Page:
It is sometimes difficult and complicated to identify the muscles that need to be worked when you start practicing Kegel exercises. Many websites simply refer to them as "PC muscles" without specifying their location.
Kegel exercises were first designed for women, which may explain this confusion. Many people still think they only use the pubococcygeus muscle. These people do not realize that the bulbos cavernosus muscle also plays a major role during these exercises when performed by men.
Personally, I think that the main thing is to clearly identify the muscles concerned and that their name is not very important. You don't have to be an expert in anatomy either, you just need to use the right muscles.
In this article, I will first address beginners, explaining in a simple way where the muscles to be solicited during kegel exercises are. I will then give more details for people who want to get more details and understand how these exercises work.
A simple method to identify pelvic muscles
For starters, we'll ignore the scientific names of these muscles and just call them 'kegel muscles'. Two methods allow you to check if you are using the right muscles:
Locate the muscles while you urinate
The first technique to identify kegel muscles is to stop the flow of your urine shortly after you start urinating. The muscles you use to perform this action are the ones you will need to engage during kegel exercises.
If you cannot stop your urination, it is probably because your muscles are not yet sufficiently developed. That's okay, because if you're successful in reducing your urine flow, you're probably straining the right muscles.
When you use this method, we recommend that you try to interrupt your urination several times in order to clearly identify the pelvic muscles.
We would like to point out that you only need to perform this exercise once or twice to locate your muscles. Urologists advise against using it routinely as it may damage your urinary system.
Spot Muscles Manually
You can also locate these muscles by lying on your back. For this, you will have to raise your legs by bending your knees and gently press your fingers on your perineum: the area between your testicles and your anus.
You should feel your muscles tighten under your fingers if you try to perform the movement you used to stop your urine flow. We advise you to try to solicit all the muscles present in this area until you feel contractions under your fingers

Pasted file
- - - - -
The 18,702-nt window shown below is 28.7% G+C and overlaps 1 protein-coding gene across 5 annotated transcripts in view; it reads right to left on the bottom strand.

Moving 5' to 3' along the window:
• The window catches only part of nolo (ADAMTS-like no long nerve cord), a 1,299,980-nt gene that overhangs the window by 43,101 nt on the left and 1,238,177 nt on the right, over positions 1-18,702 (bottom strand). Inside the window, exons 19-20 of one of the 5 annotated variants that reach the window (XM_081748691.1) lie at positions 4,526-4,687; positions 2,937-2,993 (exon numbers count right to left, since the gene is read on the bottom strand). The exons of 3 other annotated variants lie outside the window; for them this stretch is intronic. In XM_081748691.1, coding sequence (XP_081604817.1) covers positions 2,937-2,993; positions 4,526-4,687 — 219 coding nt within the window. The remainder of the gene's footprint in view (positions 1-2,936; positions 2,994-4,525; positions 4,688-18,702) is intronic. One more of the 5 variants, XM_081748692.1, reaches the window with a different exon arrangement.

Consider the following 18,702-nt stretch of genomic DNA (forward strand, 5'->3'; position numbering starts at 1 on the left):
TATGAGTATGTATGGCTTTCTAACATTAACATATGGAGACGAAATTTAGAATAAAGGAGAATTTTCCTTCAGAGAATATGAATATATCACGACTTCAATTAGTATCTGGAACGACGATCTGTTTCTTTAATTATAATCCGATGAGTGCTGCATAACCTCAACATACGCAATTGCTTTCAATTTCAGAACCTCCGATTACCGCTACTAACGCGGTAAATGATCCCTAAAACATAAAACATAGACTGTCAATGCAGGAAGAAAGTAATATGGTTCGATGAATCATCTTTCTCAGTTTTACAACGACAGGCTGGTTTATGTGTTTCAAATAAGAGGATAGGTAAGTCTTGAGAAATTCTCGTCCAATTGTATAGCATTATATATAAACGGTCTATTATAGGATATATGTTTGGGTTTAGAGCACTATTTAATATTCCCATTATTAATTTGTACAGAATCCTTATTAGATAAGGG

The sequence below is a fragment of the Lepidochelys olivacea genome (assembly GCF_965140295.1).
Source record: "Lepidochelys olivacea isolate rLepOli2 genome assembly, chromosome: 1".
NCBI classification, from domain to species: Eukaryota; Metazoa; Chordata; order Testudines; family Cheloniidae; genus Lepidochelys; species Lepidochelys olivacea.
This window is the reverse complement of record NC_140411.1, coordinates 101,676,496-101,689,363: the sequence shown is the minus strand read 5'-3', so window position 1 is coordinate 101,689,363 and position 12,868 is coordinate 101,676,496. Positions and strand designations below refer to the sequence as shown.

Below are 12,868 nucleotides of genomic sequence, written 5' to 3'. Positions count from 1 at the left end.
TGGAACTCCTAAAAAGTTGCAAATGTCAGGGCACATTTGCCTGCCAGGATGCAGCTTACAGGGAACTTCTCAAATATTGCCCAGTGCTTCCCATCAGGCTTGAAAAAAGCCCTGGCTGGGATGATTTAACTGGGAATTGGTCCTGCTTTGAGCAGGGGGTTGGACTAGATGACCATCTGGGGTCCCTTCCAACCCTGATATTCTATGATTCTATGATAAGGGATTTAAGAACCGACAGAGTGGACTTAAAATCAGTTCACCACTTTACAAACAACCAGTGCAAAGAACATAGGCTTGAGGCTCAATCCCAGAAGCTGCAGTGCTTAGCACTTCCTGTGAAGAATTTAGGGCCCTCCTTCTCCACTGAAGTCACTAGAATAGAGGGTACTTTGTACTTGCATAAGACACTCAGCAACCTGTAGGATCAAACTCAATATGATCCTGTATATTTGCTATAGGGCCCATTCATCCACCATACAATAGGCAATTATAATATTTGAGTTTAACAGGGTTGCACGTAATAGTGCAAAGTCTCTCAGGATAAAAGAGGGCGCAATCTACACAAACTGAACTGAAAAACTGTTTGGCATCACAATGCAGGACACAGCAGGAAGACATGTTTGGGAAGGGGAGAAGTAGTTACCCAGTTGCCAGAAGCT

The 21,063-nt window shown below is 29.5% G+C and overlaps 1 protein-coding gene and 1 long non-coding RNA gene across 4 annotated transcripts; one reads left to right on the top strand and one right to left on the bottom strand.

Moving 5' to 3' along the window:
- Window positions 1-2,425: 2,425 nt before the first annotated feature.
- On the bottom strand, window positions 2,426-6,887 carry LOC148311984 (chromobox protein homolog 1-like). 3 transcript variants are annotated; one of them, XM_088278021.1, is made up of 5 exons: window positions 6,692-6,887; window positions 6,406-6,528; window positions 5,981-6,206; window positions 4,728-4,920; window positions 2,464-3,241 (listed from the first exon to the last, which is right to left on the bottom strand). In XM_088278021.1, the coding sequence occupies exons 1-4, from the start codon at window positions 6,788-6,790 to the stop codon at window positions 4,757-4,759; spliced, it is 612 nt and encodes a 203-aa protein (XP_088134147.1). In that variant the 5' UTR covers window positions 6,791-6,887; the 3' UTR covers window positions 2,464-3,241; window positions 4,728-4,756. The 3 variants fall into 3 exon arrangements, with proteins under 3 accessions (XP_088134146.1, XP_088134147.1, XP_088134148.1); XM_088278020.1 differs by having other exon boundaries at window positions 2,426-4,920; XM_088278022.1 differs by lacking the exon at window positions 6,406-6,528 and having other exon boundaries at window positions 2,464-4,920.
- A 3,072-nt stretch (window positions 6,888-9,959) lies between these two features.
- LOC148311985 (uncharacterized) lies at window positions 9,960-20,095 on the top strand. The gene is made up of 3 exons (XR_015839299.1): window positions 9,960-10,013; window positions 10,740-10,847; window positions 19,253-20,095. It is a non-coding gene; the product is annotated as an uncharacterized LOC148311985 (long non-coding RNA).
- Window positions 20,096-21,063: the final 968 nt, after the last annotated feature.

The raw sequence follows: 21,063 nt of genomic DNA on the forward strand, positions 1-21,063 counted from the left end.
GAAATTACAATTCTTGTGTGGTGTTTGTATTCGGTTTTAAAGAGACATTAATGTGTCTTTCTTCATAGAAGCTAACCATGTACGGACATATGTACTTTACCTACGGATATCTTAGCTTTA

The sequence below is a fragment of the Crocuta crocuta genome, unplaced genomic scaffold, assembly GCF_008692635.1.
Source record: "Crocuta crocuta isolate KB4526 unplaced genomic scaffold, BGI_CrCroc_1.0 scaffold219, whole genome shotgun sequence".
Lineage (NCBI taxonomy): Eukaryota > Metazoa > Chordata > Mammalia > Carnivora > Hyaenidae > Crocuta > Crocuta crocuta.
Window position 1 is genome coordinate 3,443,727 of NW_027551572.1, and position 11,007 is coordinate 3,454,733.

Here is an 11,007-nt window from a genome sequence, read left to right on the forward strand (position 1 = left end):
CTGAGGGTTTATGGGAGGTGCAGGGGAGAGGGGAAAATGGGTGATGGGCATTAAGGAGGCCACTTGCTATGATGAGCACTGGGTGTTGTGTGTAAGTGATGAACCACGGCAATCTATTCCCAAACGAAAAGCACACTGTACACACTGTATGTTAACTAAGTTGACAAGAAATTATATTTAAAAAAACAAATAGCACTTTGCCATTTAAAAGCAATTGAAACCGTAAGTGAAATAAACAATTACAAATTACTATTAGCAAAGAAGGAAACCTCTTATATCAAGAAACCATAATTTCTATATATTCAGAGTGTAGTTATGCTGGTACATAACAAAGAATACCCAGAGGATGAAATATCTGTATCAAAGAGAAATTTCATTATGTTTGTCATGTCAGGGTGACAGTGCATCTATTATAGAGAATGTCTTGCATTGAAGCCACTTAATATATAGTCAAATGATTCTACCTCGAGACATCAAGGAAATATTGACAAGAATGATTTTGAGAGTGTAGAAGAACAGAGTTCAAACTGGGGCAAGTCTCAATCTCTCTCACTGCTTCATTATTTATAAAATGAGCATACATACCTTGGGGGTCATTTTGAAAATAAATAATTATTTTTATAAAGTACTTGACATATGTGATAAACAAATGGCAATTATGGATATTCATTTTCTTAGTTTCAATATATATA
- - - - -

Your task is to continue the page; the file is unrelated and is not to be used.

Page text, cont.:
Understand what different muscles are used
When you perform normal and reverse kegel exercises, you contract the 3 main muscles of the pelvic floor. Each of these muscles performs a different function but they are also related to each other. You can therefore strengthen all these muscles by contracting one of them. We have indicated their location on the following diagram, it also includes a description of each of the muscles.
Diagram showing the location of the pubococcygeus muscle and the bulbocavernosus muscle (BC muscle)
Contrary to what most people think, men must mainly contract the Bulbocavernosus muscle during kegel exercises. This muscle is located around the bulb (or base) of the penis. The PC muscle is mainly used for:
– Expel semen or urine through the urethra. – Move more blood to the top of the penis.
It thus influences the quality of the erection and the force of ejaculation.
The pubococcygeus muscle (PC muscle)
The pubococcygeus muscle is the large muscle that extends between the pubis and the coccyx, here are its main functions:
– Influences urination and defecation. – Makes up a large part of the pelvic floor, which supports the lower organs. – Contracts during orgasm.
The Iliococcygeal Muscle (IC muscle)
The Iliococcygeus muscle lies next to the PC muscle and also extends the long pelvic floor. However, it is thinner. You'll probably end up getting it if you perform kegel exercises, but it doesn't really affect ejaculation control. Its functions are:
– Like the PC muscle, it is part of the pelvic floor. – It causes retraction of the anus after bowel movement.
What muscles should we use and when should we use them?
These questions can seem complicated, especially if you are performing kegel exercises to treat premature ejaculation. I can tell you that the bulbo-cavernosus muscle has a major role in the practice of kegel exercises, but these exercises also solicit the pubococcygeus muscle.
When you contract your pelvic muscles just before orgasm, you must primarily engage your BC muscle. You will get a better result by also contracting the PC muscle and the IC muscle (even if the latter does not have a great influence on ejaculation).
You can learn how to separately contract and release your BC and PC muscles by performing reverse kegel exercises. Some people say it helps to learn how to contract and relax these muscles separately.
The method consists of relaxing all the kegel muscles and those of the pelvic floor during intercourse. You should only contract them just before orgasm.
We would like to point out that the simple explanations and the more complex descriptions included in this article have the same meaning. The main thing is to learn to control the correct muscles, not to know their names.